The horde of the undead are approaching and your only hope is to speed away whilst blasting blood pumping, face melting, mind bending metal. Double Kick Heroes is a rhythm based shoot ’em up that has your band keeping in time with the beat, surviving the zombie apocalypse the only way they know how.

Gameplay

With the guns connected to the kick drum, the player needs to keep in time with the beat. The controls are relatively simple, either requiring you to press A or B to shoot at the zombies on the upper or lower lanes. The game will slowly introduce new techniques, especially considering the difficulty setting you choose to have it on. In world 2, you’ll be introduced to using the snare drum with the L button, which further complicates how you hold the controller. I found that the best way to play it this way was to place the controller down on a flat surface and treat it more like a launchpad.

There is a great emphasis on landing combos as the longer you can string them together, the better your weapons will upgrade. You’ll start off each level with a rusty rifle and with more combo momentum, you’ll soon be mowing down groups of zombies with a mighty shotgun.

The gameplay can tend to blur together at times, making you miss the small intricate details of the surroundings and enemies. Drummers will certainly have an advantage with this game, that’s for sure. The beats can also be quite rapid at times to the point that by level 1-2, I stopped using my thumb and opted for my point and middle finger to alternate between the A and B buttons. As Double Kick Heroes was originally developed for PC, likely with a keyboard in mind, this makes sense as simply relying on your thumb won’t cut it. To summarise, this game is not easy and there’s no shame in playing on an easier difficulty setting. Luckily, you can change the difficulty partway through the story campaign, and there are a lot of customising settings to mess around with.

I was very surprised when I realised that Double Kick Heroes has no HD Rumble, or any rumble for that matter. It feels like a glaring omission as some tactile feedback in line with the beat could have helped with keeping in time.

Enjoying our Double Kick Heroes Switch review so far? Don’t forget to like us on Facebook and follow us on Twitter for more Nintendo Switch content. Also, please consider supporting us on Patreon so that we can continue to do what we love doing.

Exclusive to the Nintendo Switch version, Double Kick Heroes uses motion controls with the Joy-Cons. I didn’t have high hopes at first, but I was surprised at just how responsive this control method was, finding myself scoring higher on my second time round. Using motion controls eliminates the previously mentioned issue of having to press the buttons rapidly, rather you would swing the Joy-Cons independently like drumsticks.

World Design

As you progress in Story mode, you’ll drive along the open road in topdown Super Mario Bros. 3 style. While it doesn’t add much to the gameplay, it certainly provides a perspective of distance travelled whilst allowing the player to look back on their adventure.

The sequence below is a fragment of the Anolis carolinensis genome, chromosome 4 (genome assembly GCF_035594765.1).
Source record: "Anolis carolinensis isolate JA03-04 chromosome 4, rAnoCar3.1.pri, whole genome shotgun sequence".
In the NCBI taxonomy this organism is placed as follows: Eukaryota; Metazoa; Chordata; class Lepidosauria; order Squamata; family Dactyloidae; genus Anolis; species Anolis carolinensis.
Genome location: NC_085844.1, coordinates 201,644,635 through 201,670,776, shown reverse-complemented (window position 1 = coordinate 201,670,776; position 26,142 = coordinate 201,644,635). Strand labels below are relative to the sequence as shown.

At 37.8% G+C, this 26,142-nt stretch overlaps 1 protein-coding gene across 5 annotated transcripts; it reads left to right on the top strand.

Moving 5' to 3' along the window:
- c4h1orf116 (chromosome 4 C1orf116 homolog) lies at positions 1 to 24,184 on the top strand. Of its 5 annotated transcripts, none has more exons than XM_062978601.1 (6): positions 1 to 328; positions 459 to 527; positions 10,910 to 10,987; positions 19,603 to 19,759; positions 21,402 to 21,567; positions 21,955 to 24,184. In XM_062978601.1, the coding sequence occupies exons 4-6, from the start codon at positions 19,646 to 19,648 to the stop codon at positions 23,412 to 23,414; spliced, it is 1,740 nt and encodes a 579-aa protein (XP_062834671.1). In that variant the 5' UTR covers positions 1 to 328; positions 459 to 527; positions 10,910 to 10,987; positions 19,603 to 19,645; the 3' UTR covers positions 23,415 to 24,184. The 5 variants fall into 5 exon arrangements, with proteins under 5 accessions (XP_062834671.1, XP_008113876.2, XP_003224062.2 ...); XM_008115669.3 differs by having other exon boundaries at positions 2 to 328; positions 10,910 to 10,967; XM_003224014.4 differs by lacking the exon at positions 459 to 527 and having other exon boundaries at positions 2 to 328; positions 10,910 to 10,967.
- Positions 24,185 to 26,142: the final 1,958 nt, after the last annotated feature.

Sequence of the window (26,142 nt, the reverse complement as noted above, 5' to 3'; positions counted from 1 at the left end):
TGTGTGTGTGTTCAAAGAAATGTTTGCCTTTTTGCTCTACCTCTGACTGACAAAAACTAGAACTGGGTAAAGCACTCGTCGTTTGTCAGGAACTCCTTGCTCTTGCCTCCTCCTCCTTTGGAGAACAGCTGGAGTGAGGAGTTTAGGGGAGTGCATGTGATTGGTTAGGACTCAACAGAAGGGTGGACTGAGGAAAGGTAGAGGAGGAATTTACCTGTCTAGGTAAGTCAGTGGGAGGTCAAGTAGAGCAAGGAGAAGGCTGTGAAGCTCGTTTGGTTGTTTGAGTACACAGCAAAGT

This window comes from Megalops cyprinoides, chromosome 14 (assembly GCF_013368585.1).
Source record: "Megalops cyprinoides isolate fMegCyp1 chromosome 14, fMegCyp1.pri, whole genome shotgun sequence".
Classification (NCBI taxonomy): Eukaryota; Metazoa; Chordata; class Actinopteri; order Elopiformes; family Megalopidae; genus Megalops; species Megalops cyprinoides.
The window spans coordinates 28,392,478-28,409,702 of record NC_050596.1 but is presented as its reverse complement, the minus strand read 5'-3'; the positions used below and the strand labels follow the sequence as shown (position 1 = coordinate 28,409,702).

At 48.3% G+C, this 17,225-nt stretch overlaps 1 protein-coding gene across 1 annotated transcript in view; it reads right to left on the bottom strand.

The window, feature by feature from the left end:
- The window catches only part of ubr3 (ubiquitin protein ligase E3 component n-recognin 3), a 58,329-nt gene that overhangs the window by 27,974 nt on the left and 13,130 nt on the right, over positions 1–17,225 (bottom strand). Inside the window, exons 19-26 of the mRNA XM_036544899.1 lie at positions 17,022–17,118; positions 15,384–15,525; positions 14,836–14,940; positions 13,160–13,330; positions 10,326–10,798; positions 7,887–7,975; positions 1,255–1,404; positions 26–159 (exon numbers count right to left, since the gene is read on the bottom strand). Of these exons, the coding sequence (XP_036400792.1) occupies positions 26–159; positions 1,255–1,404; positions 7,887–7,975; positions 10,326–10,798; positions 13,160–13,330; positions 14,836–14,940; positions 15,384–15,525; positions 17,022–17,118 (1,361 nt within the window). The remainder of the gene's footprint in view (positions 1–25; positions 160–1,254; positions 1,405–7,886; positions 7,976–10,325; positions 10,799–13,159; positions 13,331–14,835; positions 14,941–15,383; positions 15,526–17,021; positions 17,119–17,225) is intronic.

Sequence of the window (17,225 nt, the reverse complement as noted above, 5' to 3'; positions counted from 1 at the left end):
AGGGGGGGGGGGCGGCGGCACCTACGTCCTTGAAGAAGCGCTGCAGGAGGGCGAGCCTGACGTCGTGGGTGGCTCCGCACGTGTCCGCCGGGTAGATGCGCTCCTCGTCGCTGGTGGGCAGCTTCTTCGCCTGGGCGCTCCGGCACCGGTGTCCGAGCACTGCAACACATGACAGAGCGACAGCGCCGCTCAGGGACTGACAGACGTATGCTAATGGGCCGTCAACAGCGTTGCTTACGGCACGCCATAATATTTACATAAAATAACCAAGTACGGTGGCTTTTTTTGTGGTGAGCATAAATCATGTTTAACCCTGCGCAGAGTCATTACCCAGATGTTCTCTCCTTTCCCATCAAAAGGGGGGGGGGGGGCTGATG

Each level is short, only averaging approximately three minutes. Being a rhythm game, the level only goes as long as the song (unless you die, of course). This works perfectly for the Switch, allowing for quick pickup and play action.

Story / Personality

As your ragtag band escapes the zombie hordes, there is a lot of personality to be had in between songs. The band is quite a large group and each character’s personality stands out with charm and tongue-in-cheek humour. In addition, there are a lot of rock/metal references, with knockoff characters to famous artists, the first encounter being Marlene Branson (a reference to Marilyn Manson).

I was surprised to see that this game has an ESRB ‘T’ rating considering how many times the F word is used. By no means do I have an issue with this, on the contrary, I found that it fit in well within the themes of the game and is primarily used during high-strung moments in dialogue, I just certainly thought that it was noteworthy.

Graphics / Art Direction

The art style is purposefully crude, adopting a 90s comic art style with thick black outlines. It compliments the themes well and its grunge style is accompanied with some bright colours to not go too hard on dreary black and greys.

Music / Sound Design

If you don’t like metal, then you’re probably not going to like Double Kick Heroes much. Although, I think that goes without saying based on the game’s title, synopsis, art style, basically everything about it. The hard emphasis on the drums is crucial to the gameplay and above all, each track will make any metal fan raise their thumb, point and pinky finger.

As you approach each level on the overworld map, it’ll advise what genre the song will be, as well as the song length and title. I swear I’ve never heard of the genre ‘Beach Metal’ before, but it certainly provides a good idea of the tone before diving in.

Final Score: 75%

If you’re a fan of metal and rock music, Double Kick Heroes is a must buy. It’s certainly not an easy game and players will certainly struggle with timing if their rhythm isn’t their strong suit. Simultaneously concentrating on the rhythm beats and the SHMUP action isn’t particularly intuitive but if you’re one who’s good at multitasking, you may gel better with it; so be mindful of that before you splash the cash.

Thank you for checking out our Double Kick Heroes switch review, thank you to PR Hound for providing the review code and thank you to our $5 and up Patreon Backers for their ongoing support: